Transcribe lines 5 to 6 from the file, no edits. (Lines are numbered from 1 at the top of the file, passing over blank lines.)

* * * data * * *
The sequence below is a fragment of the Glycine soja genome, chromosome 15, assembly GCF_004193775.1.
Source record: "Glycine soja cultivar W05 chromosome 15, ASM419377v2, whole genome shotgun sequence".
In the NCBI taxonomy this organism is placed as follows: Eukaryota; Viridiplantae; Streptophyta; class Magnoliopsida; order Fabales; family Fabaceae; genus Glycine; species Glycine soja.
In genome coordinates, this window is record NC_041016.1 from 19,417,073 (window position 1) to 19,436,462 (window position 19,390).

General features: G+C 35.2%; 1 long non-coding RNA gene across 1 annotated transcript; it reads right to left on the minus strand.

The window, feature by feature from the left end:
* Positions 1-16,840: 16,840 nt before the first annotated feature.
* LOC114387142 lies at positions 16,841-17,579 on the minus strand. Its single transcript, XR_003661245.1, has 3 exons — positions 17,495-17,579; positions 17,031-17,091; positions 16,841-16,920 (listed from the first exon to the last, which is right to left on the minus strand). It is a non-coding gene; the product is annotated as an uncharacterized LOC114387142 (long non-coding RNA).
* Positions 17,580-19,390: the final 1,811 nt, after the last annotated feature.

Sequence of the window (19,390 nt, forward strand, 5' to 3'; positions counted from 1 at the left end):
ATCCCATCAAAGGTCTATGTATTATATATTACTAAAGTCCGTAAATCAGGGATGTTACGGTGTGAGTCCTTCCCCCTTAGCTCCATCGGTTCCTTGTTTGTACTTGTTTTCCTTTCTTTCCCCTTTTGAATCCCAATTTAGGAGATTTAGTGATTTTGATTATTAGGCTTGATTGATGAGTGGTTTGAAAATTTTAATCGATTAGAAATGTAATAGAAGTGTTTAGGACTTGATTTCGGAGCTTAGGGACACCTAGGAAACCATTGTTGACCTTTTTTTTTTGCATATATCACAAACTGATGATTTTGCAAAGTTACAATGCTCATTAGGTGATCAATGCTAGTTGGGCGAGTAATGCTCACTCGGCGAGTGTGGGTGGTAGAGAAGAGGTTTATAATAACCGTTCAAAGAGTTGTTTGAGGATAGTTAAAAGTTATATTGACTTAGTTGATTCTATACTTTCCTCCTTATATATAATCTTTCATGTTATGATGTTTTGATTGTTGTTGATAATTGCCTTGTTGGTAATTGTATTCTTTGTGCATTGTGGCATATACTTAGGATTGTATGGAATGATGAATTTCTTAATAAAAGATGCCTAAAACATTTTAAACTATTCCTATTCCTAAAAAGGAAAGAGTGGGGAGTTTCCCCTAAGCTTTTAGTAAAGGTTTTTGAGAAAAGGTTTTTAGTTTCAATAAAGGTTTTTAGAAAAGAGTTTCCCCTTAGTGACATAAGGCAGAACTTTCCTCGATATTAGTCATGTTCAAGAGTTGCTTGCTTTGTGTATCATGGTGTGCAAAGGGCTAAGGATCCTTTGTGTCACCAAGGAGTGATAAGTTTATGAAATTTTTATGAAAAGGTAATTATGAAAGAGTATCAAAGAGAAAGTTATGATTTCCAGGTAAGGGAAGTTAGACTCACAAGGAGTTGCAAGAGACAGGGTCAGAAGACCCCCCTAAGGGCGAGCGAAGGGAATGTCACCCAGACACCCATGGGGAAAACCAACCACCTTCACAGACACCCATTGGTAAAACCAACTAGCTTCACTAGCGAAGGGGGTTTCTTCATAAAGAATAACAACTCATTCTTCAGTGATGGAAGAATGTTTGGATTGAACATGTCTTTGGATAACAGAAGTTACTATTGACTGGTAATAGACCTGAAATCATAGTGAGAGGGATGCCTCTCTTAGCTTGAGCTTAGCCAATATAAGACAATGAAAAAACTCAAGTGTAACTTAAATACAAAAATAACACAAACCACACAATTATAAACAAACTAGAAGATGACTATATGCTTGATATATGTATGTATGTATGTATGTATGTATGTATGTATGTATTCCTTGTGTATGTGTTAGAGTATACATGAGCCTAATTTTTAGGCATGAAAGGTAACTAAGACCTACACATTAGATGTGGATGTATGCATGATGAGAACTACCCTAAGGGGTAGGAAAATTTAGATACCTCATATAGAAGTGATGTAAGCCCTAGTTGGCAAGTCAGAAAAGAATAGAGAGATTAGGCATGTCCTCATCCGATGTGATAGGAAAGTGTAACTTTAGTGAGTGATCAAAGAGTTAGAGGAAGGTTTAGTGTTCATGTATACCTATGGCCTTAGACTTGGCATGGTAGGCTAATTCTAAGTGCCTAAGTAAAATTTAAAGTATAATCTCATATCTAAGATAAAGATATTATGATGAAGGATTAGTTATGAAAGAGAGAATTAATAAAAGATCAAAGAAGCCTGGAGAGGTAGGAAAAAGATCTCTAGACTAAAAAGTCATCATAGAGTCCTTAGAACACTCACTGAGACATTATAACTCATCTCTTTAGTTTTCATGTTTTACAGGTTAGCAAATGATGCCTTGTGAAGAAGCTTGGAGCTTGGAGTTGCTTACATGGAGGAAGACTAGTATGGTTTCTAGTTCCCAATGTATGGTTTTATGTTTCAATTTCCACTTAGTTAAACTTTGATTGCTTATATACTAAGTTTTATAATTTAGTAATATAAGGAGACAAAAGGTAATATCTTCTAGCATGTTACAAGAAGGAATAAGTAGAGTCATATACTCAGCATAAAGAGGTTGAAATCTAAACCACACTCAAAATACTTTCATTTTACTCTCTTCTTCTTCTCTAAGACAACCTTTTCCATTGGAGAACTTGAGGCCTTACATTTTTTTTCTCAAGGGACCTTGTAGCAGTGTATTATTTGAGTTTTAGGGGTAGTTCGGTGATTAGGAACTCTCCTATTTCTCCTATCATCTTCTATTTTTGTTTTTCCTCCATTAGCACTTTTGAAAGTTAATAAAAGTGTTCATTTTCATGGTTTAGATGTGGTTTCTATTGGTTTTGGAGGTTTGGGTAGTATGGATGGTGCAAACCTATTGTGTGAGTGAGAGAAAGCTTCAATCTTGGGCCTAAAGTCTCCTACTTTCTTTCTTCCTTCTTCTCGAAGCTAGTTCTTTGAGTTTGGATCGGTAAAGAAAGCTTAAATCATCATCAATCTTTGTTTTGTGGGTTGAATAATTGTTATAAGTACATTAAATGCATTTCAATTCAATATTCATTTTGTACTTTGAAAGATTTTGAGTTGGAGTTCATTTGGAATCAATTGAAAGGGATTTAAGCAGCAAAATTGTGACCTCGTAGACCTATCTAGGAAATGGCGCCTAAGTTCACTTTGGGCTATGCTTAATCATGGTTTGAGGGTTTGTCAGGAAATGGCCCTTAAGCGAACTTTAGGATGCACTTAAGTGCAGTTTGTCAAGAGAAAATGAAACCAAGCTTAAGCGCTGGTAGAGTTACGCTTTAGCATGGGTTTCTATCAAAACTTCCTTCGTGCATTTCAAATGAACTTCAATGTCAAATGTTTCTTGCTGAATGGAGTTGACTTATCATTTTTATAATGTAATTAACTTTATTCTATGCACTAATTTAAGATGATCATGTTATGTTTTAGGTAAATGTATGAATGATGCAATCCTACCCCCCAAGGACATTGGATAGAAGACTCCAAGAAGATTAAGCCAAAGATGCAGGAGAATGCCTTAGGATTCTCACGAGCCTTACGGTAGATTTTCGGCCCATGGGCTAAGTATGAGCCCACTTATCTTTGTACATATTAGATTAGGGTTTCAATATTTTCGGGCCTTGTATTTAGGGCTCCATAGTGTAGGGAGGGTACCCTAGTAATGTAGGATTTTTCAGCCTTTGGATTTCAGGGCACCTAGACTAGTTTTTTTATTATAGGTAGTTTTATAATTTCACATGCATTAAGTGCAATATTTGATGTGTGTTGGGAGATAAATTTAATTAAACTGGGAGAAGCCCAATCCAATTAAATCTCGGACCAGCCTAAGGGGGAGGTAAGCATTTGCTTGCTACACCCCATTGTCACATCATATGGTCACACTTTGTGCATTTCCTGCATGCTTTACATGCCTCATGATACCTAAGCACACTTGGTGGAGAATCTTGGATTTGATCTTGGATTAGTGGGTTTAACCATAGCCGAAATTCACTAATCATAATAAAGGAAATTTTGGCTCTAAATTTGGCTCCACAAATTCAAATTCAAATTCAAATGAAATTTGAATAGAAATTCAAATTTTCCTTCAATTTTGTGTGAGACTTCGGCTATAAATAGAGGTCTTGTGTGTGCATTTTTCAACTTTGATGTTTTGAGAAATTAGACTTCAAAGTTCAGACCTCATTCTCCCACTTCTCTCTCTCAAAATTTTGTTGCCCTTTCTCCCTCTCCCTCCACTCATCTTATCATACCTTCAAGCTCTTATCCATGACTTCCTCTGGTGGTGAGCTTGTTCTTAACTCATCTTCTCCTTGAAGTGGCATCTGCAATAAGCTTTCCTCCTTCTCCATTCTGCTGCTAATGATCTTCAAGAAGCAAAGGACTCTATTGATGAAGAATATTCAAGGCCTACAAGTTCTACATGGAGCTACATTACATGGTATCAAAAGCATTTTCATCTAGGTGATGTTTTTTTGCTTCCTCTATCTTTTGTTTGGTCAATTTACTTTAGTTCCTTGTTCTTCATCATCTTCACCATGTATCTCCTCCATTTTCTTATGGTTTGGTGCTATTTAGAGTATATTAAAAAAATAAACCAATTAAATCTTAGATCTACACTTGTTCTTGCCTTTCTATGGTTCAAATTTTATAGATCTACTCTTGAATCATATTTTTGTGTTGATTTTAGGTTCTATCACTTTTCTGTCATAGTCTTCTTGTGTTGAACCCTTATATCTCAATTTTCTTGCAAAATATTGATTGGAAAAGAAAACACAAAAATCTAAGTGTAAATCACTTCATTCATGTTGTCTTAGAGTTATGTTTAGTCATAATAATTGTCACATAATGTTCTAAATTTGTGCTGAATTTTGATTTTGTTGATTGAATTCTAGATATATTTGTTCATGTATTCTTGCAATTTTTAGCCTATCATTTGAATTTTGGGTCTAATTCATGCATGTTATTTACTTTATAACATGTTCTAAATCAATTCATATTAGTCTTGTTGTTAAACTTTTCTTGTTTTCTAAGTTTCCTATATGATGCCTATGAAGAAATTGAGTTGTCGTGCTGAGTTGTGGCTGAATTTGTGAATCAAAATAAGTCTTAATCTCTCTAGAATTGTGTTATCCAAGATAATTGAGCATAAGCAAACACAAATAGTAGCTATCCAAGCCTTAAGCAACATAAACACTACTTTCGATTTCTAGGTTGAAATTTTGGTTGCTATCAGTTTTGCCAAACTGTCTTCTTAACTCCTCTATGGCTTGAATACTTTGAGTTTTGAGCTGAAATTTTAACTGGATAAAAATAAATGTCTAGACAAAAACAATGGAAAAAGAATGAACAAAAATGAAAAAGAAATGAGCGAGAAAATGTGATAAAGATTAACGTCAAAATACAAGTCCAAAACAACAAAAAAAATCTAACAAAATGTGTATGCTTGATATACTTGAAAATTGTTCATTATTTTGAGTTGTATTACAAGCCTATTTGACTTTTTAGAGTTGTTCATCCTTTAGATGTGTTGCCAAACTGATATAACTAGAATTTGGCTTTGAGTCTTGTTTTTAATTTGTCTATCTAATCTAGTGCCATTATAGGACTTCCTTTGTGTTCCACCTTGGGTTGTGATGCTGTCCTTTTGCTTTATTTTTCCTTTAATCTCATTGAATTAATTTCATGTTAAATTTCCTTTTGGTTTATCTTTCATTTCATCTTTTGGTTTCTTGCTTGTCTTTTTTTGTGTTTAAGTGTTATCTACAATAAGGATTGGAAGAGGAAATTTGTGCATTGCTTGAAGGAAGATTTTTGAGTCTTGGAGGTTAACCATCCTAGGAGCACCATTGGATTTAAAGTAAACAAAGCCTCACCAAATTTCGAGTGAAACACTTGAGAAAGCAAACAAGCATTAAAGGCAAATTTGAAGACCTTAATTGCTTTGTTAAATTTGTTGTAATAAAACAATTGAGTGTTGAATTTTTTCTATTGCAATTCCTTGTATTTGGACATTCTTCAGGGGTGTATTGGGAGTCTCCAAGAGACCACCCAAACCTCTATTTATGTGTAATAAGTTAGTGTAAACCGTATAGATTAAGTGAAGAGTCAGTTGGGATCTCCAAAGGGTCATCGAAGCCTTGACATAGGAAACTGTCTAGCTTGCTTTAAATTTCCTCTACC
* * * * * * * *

General features: G+C 35.2%; 1 long non-coding RNA gene across 1 annotated transcript; it reads right to left on the minus strand.

The window, feature by feature from the left end: